- Click to share on Facebook (Opens in a new window)
- Click to share on Twitter (Opens in a new window)
- Click here to share on LinkedIn (Opens in a new window)
- Click to email a friend (Opens in a new window)
(CNN) - Former Grammy executive director Deborah Dugan filed a lawsuit against the National Academy of Recording Arts and Sciences on Tuesday alleging that she was unfairly dismissed after filing allegations of sexual harassment and irregularities with Grammy nominations .
The lawsuit, filed with the Equal Employment Opportunity Commission (EEOC), comes a few days before the issuance of the 62nd Grammy Awards and days after Dugan withdrew. that the academy called "misconduct."
Dugan says he was placed on administrative leave three weeks after he sent an email to the academy's managing director of human resources in which he described several explosive accusations against the organization and his "leadership historically dominated by men," according to the complaint of the EEOC.
- Related: Grammy Awards 2020: Rosalía's historic nomination for Best New Artist
"The decision to put Mrs. Dugan on leave was clearly taken in retaliation for her complaint, and came with threats of dismissal in the event Mrs. Dugan persisted in filing lawsuits against the Academy," says the lawsuit.
The lawsuit alleges that Dugan was subjected to sexual harassment.
Dugan also alleges that she was expelled after raising concerns about various "irregularities and conflicts" with the Academy nomination and review process, and that she discovered numerous conflicts of interest that were made possible by the "children's club mentality."
The complaint also includes claims of illegal gender discrimination, illegal retaliation and unequal payment.
Accusations against him
The Recording Academy said in a statement to CNN that it is "curious" that Dugan did not file the complaints until another employee made legal claims against him alleging that she "created a 'toxic and intolerable' work environment and 'abusive behavior and intimidating. "
After raising her human resources concerns, the academy said Dugan had asked them not to take action, but said the academy initiated independent investigations into the accusations she made, as well as those against her.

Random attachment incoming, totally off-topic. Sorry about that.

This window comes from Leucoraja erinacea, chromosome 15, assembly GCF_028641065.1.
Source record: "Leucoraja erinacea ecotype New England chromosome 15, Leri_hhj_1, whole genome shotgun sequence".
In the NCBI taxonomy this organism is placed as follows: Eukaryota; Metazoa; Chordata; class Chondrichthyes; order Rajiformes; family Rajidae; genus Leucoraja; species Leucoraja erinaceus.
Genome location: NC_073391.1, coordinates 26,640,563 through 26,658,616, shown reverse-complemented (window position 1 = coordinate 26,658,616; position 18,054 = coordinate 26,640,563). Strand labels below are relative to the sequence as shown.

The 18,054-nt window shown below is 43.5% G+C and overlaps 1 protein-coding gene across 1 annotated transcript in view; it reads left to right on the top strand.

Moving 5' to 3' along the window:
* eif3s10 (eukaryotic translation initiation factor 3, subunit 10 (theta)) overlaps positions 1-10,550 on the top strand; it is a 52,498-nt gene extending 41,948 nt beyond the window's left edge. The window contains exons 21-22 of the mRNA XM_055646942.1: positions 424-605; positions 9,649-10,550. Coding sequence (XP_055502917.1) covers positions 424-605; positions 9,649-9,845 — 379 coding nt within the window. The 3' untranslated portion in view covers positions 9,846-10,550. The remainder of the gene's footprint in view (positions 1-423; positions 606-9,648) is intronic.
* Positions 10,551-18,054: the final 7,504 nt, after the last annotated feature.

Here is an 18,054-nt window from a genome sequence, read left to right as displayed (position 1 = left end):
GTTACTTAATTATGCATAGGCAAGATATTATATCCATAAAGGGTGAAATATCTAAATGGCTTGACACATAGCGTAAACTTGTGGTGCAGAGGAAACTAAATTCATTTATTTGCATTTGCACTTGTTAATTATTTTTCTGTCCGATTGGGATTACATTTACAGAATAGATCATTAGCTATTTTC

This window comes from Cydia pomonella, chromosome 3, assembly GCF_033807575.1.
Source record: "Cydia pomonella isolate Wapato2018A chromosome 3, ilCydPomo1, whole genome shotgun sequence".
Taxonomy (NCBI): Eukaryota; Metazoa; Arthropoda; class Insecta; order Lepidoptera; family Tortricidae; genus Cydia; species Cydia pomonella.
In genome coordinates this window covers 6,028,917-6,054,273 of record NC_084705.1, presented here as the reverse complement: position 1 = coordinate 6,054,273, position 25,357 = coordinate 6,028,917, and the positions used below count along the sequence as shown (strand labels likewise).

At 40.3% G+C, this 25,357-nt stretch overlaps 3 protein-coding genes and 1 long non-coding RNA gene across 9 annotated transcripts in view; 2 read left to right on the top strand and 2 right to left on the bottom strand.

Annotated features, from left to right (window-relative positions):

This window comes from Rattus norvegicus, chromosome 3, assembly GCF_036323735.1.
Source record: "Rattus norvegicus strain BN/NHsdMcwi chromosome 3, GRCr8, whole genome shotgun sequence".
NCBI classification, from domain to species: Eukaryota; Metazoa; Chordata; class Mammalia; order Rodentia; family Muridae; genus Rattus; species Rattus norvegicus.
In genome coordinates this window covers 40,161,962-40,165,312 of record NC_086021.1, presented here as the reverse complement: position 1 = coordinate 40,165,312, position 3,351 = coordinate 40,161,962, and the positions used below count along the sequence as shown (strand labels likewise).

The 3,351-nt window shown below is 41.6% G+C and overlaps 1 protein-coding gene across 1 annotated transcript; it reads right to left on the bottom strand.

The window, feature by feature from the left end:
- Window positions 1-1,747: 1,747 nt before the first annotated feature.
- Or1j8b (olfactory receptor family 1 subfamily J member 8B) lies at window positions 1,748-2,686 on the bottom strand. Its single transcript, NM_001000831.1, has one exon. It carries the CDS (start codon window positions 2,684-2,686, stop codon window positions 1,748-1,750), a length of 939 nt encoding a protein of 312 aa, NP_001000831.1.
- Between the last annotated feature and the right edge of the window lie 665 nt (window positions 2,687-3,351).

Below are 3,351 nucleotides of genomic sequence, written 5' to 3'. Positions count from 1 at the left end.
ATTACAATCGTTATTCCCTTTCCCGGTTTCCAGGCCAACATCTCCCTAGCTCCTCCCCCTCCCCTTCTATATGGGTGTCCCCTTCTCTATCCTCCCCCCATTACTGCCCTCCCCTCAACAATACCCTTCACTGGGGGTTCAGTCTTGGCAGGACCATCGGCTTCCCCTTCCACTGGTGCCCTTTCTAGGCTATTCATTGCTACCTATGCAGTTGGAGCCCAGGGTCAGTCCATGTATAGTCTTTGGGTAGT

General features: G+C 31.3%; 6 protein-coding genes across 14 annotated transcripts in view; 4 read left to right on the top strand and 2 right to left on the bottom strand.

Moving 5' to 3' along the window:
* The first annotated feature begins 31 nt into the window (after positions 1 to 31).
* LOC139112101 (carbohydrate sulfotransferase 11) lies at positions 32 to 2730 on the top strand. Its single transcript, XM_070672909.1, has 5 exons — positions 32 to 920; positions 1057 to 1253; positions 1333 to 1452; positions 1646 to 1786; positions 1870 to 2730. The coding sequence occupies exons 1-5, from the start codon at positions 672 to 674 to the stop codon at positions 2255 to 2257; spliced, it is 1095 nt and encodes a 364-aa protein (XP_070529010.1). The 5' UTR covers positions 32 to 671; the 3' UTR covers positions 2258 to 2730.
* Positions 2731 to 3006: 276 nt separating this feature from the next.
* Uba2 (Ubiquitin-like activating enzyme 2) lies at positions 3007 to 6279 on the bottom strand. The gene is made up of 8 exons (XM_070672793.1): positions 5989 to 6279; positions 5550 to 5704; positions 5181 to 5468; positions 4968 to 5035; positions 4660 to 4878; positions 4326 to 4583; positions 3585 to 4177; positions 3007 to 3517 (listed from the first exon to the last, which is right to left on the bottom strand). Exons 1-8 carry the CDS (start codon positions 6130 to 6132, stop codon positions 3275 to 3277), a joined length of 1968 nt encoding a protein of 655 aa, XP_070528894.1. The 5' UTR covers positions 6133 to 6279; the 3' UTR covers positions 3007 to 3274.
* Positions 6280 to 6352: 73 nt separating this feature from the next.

"Mrs. Dugan received an administrative license only after offering to resign and demand $ 22 million from the Academy, which is a non-profit organization," the statement said.
Dugan's lawyers said that the Academy's statement about the timing of their accusations "is completely false."
"Mrs. Dugan repeatedly raised concerns throughout her time at the Academy, and even made large presentations focusing on diversity and inclusion in board meetings," Douglas H. Wigdor and Michael J. Willemin said in a statement to CNN. .
The lawyers said others had raised the same concerns.
"As alleged in the lawsuit, artists, other board members and employees have raised virtually every concern expressed by Mrs. Dugan," they said. “As alleged, the Academy lost its way and left the record industry, and focused on self-treatment and turning a blind eye to the 'kids club' environment, obvious irregularities and conflicts of interests".
The lawyers said the academy offered Dugan "millions of dollars to leave all this and leave the Academy" and that when she refused to accept within an hour, she was placed on leave.
- Look: The return of Demi Lovato: he will sing at the 2020 Grammy Awards
The first woman to lead the Academy
Dugan was employed by the Academy for five months before being placed on leave.
The academy announced last week that Dugan had been put on "administrative leave" with immediate effect, after an accusation of misconduct.
“The board determined that this action was necessary to restore the confidence of the members of the Recording Academy, repair the morale of the Recording Academy employees and allow the Recording Academy to focus on its mission of serving all music creators, ”the academy said in a statement. "The Board of Trustees of the Recording Academy is committed to fostering a safe, diverse and inclusive workplace, music industry and society."
In May 2019, it was announced that Dugan would become the first woman to run the academy when she took office, which happened on August 1 of that year.
"I am honored, humble and ready," he said in a statement at the time. “The aim of the Recording Academy is to support, encourage and defend those within the musical community. I will listen and defend all those people, and I will lead this iconic organization towards the future. I'm excited to start. ”
Dugan arrived at the post after serving as executive director of (RED), the nonprofit AIDS organization co-founded in 2006 by U2 Bono leader and activist and activist Bobby Shriver.
The president of the Board, Harvey Mason Jr., serves as interim president of the academy.
The Grammys will air live on January 26 on CBS.
- Alexandra Meeks and Theresa Waldrop of CNN contributed to this report.